Though Casey, then, justifies the public’s fears of “mutanity,” he also hones in on how our protagonists grapple with their abilities. Again, it isn’t just that they’re mutants, different from the rest of the world. Their powers come with consequences. Warren imperils himself after reveling too much in his abilities, his cockiness apparent at several points. Jean sees the damage her powers cause when she lacks control. Bobby runs away from home. Scott is taken in by a career criminal and forced to use his powers to help rob a nuclear power plant. How these changes impact the lives of otherwise normal teenagers is given scope–personally, relationally, physically, and societally. It’s Lee and Kirby’s original concept given deeper life and meaning. Some of these concepts–such as Angel’s early foray into masked vigilantism and Scott’s unwilling participation in a robbery–come straight from the aforementioned backup strips (the latter written by Friedrich, the former by Superman co-creator Jerry Siegel). Other elements are added or manipulated, such as Jean’s burgeoning abilities (Marvel Girl never received an origin series of backup strips in the original issues) or the boys’ interactions at school.


Children of the Atom, in this vein of thought, is then notable for what it chooses to alter from the original narratives as much as what it chooses to keep. Cyclops’ interacts with his “foster father” (applying the term as loosely as possible) Jack Winters take a somewhat harder edge in this series; Casey, perhaps rightfully so, skips a subplot introduced by Friedrich where Winters is transformed into the Living Diamond, an interesting development in the original strips but a potentially distracting subplot here. Warren is attacked by a Sentinel far before they were introduced in Lee and Kirby’s run, invoking the somewhat terrifying idea that the Sentinels were in development far before readers realized from the original issues. Casey, interestingly, also keeps Magneto’s involvement to a minimum–he’s not the real villain, finding himself at odds with the anti-mutant militia as much as the X-Men are. Casey allows Magneto some of the moral complexity Claremont gave him, using the Master of Magentism in an almost anti-hero role as opposed to a world-dominating villain.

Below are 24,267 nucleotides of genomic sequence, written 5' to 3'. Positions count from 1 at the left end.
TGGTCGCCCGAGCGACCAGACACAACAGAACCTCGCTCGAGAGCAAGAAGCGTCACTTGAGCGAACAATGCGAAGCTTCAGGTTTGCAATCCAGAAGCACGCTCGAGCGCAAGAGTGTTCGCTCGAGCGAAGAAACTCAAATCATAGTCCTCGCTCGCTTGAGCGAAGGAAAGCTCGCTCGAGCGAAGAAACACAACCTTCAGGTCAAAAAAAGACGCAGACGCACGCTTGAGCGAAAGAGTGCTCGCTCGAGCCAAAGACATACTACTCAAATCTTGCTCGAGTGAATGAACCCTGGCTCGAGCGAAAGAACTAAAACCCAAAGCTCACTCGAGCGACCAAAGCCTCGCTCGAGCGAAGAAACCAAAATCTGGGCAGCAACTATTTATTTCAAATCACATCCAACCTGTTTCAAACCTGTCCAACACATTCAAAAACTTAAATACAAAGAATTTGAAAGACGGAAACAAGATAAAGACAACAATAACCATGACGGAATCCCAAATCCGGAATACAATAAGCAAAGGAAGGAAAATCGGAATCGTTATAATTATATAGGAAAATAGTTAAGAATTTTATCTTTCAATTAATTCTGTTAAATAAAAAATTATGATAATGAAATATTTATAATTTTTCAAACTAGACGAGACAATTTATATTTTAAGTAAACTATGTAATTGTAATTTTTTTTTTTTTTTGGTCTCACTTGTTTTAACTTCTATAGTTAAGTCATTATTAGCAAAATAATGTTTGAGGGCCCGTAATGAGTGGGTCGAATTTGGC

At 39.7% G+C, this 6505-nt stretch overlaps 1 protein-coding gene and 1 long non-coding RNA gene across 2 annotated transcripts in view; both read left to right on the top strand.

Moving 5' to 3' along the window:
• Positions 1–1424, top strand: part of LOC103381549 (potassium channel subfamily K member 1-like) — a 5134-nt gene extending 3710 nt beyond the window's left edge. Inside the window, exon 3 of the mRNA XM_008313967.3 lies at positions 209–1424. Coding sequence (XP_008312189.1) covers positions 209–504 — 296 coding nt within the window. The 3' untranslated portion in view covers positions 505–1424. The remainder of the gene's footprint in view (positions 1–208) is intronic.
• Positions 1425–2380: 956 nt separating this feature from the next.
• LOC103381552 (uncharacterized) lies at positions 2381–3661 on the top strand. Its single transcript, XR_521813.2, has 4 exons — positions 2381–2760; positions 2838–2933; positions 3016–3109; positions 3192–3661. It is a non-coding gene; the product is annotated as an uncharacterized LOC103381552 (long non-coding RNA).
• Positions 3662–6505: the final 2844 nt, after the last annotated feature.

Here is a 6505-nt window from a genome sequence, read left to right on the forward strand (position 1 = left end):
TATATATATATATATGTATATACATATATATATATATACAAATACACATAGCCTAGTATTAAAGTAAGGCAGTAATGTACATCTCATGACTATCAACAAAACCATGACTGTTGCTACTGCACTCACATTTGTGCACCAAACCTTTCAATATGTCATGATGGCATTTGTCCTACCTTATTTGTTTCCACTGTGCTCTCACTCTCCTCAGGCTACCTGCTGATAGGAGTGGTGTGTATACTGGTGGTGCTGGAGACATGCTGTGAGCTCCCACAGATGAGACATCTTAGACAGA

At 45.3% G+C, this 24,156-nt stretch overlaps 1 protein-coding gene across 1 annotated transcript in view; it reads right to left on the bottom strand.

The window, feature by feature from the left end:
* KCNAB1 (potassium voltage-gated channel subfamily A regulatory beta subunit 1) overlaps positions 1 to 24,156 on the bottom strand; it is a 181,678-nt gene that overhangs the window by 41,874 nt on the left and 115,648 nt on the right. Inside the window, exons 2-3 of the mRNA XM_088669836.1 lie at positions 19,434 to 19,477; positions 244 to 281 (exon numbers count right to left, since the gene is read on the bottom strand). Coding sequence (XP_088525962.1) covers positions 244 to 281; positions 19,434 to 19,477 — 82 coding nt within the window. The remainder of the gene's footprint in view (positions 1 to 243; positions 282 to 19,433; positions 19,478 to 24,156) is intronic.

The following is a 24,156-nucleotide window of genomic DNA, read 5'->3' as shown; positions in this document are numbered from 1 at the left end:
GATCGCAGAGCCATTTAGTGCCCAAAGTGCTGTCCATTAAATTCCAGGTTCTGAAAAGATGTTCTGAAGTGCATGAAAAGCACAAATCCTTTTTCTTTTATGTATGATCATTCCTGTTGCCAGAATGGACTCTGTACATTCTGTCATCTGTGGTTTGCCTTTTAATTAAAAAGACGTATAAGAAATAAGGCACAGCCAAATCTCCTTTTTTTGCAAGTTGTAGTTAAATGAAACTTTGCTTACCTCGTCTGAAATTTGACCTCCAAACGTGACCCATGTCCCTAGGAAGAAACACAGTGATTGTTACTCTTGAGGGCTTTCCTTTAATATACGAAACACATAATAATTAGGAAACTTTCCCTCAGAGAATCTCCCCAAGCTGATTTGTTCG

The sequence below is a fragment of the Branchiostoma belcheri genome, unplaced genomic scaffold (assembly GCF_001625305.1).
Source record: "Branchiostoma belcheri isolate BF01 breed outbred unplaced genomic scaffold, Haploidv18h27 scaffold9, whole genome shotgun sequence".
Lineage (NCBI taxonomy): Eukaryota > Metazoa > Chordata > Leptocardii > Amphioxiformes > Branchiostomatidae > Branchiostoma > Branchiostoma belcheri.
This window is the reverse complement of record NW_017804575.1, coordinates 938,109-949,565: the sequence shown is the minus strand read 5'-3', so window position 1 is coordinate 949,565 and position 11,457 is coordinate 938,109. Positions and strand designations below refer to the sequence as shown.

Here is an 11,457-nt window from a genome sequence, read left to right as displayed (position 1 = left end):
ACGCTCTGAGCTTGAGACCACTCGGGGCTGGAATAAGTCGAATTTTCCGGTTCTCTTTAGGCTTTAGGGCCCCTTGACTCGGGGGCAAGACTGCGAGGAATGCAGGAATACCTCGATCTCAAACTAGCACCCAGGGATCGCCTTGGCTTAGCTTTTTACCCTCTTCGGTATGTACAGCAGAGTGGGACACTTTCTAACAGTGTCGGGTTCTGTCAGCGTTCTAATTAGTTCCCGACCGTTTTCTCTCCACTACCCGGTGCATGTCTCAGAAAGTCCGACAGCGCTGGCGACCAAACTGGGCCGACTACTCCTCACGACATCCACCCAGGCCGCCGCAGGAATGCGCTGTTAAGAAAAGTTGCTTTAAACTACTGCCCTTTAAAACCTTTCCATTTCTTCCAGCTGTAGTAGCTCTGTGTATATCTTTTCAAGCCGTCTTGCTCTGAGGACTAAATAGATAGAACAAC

Artistically, it’s difficult to say the pencilers used here feel distinct, but I wonder if that’s due to Paul Mounts’ consistent color palette. Steve Rude illustrates half the book, with Paul Smith (who has previous experience illustrating X-Men stories) and Michael Ryan replacing him for the fourth issue and Esad Ribic replacing them for the final two installments. Rude, Smith, and Ryan’s work feels indistinguishable from each other (which, admittedly, helps the series maintain its consistently Kirby-esque character designs and style), and though Ribic’s art feels more distinct, it’s a far cry from his work on Robert Rodi’s Loki series or Jason Aaron’s “Gorr the God-Butcher” saga. If anything, the art similarities keep the issues consistent; you’re never jolted when transitioning from one issue to another.


Think of this series as an alternative to the original Lee/Kirby run (and, to a lesser extent, Roy Thomas’ run), even if these issues occur before the events of those tales. This feels like a far truer origin story for the X-Men than we’ve received previously–a highly engaging dive into how these misfits were unified. We’re given decent backstory for our protagonists and proper motivation for our antagonists, highlighting the complexity in mutant/human relations I wish had existed from the team’s inception in 1963.

—Tags: 1990s, 1999, 2000s, 2000, Angel, Beast, Cyclops, Esad Ribic, Iceman, Joe Casey, Magneto, Paul Smith, Professor X, (Strand)om Stories, X-Men

Also read Nathan's blogs at Geeks Under Grace and HubPages.